Sand on the Floor: A Synagogue's History, and My Own
I am sitting in a darkened room full of people watching my film, Sand on the Floor. Its reflection from the screen is the only source of light, just enough to see the faces of my 16-member focus-group. I watch for their reactions.
Around the 50-minute mark, though, as the choir sings and it feels like a Hollywood ending, a slow panic builds inside me.
I know what comes next. The scene I never wanted to film. The scene that didn’t fit. The scene that four different rabbis insisted be included. The last scene. The epilogue.
The story of my transformation – turning away from Judaism when I was 13 and embracing it 49 years later – could be a film unto itself. But I wanted to produce a different film, detailing the rich history of the Hebrew Congregation of Saint Thomas – showing the struggle to keep these ancient sanctuary doors open, on this fragile little rock, surrounded by ocean.
I am a 68-year-old, first-time filmmaker and veteran photojournalist. My approach to this documentary was exploratory. I wanted to talk to everyone who had something to say about this congregation’s past, present, or future. It’s an inefficient way to produce a film, but as the process unfolded, it became another important chapter in the journey that I began as a child.
I was raised in a religious vacuum, worshipping Santa Claus and the Easter Bunny. It was the 1950s, post-World War II, post-Hitler era, and my parents just wanted to blend in. My father was particularly loathsome toward spirituality. Inexplicably, I had other feelings, though I had no idea where they came from or what they meant. I was left alone to figure it out.
At 13, my attempts to wade into the waters of Judaism lead me to a Pesach seder at a friend’s house. I marveled at the rituals; I felt connected. There I met a man in his early 20s, my friend’s uncle. He was very nice to me. On our fourth meeting, on a blustery Saturday afternoon when no one was around, and the drapes were drawn tightly, he raped me.
My exploration of Judaism was over.
Seven years ago, if the subject of my religion came up, I would’ve told you, “I have a Jewish name, but I celebrate Christmas and practice Buddhism.”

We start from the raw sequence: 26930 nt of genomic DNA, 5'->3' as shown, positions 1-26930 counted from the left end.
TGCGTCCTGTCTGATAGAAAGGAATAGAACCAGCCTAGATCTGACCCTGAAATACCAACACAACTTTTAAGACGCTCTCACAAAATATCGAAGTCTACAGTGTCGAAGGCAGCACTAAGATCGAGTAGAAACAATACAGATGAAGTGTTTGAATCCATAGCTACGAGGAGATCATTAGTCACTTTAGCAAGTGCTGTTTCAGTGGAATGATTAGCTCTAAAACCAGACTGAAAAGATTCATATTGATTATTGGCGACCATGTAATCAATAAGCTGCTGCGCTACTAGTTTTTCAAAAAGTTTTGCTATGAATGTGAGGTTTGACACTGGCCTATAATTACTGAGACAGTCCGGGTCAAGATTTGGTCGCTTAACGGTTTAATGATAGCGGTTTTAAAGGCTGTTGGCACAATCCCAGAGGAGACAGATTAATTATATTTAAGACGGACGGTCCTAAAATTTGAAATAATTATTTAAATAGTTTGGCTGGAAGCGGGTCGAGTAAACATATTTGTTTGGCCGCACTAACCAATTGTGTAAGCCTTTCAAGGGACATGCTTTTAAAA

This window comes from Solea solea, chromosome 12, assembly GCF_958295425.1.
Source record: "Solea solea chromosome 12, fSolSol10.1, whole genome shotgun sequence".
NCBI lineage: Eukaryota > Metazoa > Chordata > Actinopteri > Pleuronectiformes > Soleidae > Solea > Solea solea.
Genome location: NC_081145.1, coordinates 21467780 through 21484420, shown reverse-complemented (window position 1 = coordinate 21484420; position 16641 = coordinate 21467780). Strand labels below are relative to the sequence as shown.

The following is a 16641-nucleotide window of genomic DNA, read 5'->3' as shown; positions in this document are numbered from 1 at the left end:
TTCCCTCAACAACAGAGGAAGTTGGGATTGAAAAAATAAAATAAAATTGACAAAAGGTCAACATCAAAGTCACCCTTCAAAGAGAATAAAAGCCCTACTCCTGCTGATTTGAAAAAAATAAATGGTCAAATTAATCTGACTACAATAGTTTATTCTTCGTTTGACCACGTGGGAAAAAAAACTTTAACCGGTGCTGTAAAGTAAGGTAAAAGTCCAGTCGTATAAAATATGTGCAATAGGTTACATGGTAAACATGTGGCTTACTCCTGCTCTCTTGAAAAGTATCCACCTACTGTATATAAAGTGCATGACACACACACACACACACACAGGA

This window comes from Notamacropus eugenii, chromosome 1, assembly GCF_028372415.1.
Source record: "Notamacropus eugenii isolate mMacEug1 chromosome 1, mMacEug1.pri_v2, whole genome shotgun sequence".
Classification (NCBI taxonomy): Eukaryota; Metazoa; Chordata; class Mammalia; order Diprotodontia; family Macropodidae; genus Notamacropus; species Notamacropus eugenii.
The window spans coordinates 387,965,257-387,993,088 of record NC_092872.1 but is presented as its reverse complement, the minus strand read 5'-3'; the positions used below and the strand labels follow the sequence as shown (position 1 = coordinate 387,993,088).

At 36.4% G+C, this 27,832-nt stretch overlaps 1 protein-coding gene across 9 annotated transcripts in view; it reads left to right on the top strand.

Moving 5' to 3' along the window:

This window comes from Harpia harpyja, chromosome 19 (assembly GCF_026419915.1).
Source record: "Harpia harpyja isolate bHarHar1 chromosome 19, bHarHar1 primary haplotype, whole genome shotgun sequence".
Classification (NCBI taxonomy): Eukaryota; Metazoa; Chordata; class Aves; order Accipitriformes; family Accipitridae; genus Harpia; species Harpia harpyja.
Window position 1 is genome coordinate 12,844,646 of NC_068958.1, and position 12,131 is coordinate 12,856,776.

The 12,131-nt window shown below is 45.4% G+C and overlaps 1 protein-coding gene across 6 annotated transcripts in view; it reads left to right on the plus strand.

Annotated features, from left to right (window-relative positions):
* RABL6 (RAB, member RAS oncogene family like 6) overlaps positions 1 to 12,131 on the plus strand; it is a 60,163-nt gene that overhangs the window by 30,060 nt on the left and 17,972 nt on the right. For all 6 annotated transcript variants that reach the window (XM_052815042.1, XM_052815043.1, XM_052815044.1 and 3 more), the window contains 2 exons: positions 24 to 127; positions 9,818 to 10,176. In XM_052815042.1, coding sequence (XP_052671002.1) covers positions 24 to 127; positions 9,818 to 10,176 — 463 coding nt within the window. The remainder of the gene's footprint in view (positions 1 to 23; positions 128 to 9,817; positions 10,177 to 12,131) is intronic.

Then I landed a magazine assignment to photograph the historic synagogue on Saint Thomas. It was only the second time in my 40 years in the Virgin Islands that I set foot inside that building, but the published article led to my photographing many wedding and b’nai mitzvah events. Those experiences – watching the families embrace Judaism, soaking in the sermons, and just being in that sanctuary – renewed the old questions in my heart.
During a tearful meeting with Rabbi Stephen (Shimon) Moch, I told him about the rape, and soon after that, I began attending Shabbat services. Much to my surprise, I was welcomed warmly by the congregation.
The following spring brought another Pesach. Another seder. My dear friend, Mina Orenstein, who had taken it upon herself to help expand my knowledge and understanding of Judaism, invited me to her seder.
I was frozen. I didn’t know how to respond. It had been 49 years since my last seder, 49 years since the rape. Mina stared at me, all this noise running through my head; she was understandably confused. The next day I called and, without explanation, accepted her invitation.
The night was a feast of tradition. The Haggadah was compiled by a poet, Nina Schafer, and it gave voice to the Exodus that exists in today’s world – because now as then, it’s always Egypt. After the second glass of wine, it was my turn to read. By the third sentence, tears flowed, and I struggled to get through. No one there – except my wife Leslie, whose hand lightly touched mine – knew what was happening.
At that very moment, I understood that deep down in the marrow of my bones, I was a Jew. I had always been a Jew, wandering in my own personal desert, my own Egypt. And that evening, I completed my 49-year journey, in a perfect circle, from Pesach to Pesach.
I never wanted my film to include what I call “The Michael Moore Effect,” wherein documentary filmmakers become the centerpiece of their movie. But rabbis Bradd Boxman, Asher Federman, Shimon Moch, and Ron Herstik all said this was my chance to shed light into the dark corner of child sexual abuse and to speak about the transformational power of faith – by telling my story.
I shot the final scene ’60s cinema-noir style, alone in the car, driving and talking. My focus group was stunned. They agreed with the four rabbis, so now I had no choice: I had to include it.
I’m glad I did, but I suspect I will always instinctively turn away as the epilogue begins.
The pain that lived in my soul for five decades is now on display on the big screen. Its inclusion in this film is a testament to the healing power of the human spirit. The pain that could have extinguished my inner flame has been transformed into a torch that will burn forever.
Learn more about Sand on the Floor and watch the trailer.